We posted a discussion earlier about Skype in the classroom, and we did not seem to get a good responce to it and we are wondering if there has been any movements with Skype in education.

Also if anyone would like to Skype with our school we are open to ideas from anyone, keeping it on education ofcoarse.

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Skype has tremendous potential for classroom use, but much of that potential has yet be fulfilled. I think one of the greatest benefits is that teachers can quickly and easily invite guests from all over the world to speak to their students. I have used it with both students and colleagues to bring in experts on a topic. Additionally, social studies and foreign language teachers could use Skype to connect with classes in foreign countries and language arts teachers could connect with the authors of works they are reading. A science teacher could demonstrate a lab activity using Skype's video capability or invite a researcher to discuss latest developments in his/her field. Additionally, students could make presentations to other classrooms within/outside their district (or different countries) or collaborate on a project using Skype.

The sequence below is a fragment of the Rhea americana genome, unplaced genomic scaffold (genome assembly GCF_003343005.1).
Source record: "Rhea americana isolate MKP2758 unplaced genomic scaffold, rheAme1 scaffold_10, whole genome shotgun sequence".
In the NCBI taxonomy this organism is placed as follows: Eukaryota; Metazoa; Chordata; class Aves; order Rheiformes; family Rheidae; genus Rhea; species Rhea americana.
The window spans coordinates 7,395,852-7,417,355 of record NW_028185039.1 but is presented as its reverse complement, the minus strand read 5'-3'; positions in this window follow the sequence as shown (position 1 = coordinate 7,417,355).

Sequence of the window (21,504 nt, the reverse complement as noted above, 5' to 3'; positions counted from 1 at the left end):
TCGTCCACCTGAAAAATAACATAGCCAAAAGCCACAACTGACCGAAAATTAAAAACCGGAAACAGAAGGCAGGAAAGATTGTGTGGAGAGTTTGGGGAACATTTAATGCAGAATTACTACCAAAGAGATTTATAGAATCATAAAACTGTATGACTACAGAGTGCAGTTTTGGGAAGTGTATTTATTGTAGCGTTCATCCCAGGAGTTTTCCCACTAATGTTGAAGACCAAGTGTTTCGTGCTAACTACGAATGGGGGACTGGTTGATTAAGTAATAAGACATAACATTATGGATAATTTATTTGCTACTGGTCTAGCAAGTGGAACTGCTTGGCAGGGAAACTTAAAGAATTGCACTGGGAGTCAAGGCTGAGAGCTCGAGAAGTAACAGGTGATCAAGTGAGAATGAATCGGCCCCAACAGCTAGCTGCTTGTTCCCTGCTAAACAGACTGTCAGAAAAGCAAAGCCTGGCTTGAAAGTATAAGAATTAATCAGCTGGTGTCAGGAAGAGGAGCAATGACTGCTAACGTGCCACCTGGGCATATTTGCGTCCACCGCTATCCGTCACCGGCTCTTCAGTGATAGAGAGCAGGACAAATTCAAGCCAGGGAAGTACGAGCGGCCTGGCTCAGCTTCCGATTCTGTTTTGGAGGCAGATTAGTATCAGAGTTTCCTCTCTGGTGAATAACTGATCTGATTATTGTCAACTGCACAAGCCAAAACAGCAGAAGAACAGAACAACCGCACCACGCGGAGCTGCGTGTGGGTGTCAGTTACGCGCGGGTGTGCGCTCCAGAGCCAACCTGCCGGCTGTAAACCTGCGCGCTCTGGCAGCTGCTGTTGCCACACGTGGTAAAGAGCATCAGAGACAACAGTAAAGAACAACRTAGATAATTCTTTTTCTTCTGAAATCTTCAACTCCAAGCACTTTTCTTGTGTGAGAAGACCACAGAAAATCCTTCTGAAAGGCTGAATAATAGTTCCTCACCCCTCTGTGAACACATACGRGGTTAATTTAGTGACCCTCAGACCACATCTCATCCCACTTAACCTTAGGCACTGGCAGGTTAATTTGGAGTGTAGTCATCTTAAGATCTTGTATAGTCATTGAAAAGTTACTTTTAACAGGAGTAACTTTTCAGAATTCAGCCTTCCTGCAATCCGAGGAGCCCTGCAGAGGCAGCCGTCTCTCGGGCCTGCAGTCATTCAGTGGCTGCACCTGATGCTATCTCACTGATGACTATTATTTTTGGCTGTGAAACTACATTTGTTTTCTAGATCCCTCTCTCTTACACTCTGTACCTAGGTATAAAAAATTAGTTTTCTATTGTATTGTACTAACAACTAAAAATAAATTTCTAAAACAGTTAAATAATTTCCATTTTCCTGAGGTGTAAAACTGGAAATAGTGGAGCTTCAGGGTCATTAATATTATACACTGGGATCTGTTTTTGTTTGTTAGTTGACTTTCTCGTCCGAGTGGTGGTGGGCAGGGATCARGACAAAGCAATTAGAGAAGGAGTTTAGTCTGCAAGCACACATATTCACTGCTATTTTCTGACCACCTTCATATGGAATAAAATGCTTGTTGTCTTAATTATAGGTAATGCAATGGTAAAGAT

Skype is easy to use, but it does use a lot of computer & network resources and some schools ban it, or restrict its use. Schedules and time zones can also limit the ability to arrange for a call with an invited guest. Some businesses ban Skype, too. I wanted a lawyer to talk to my students about U.S. civil rights, but though she had Skype usage banned at her office.
That said, Skype's ease-of-use and video conferencing capability make it a hugely beneficial tool in helping our students connect with others outside our classroom walls.

FYI - I have an informational Web page on Skype with three video tutorials:
http://edtechteacher.org/skypetutorial.html
Tom,
I added your Skype page to the homepage of my Edu-Skyper's Phonebook: a registary of educators who want to connect their classrooms - http://skypeintheclassroom.wordpress.com
Please register with us - at least check it out ok?
ken.kellner@stewardschool.org
This is an exciting idea, I think. I hadn't really thought about it too much up until this week, but I would love to give it a shot. I was in the middle of teaching my 4th grade math class when my dad rang in on Skype. My kids were amazed (it's just like on TV, they said). Later when I talked to my dad (a retired educator) about it, we decided that he would run one of my math centers over the computer one day. Why not bring distance learning to the early grades? I think it's awesome! I would love to link up with other classrooms and have students build virtual learning relationships.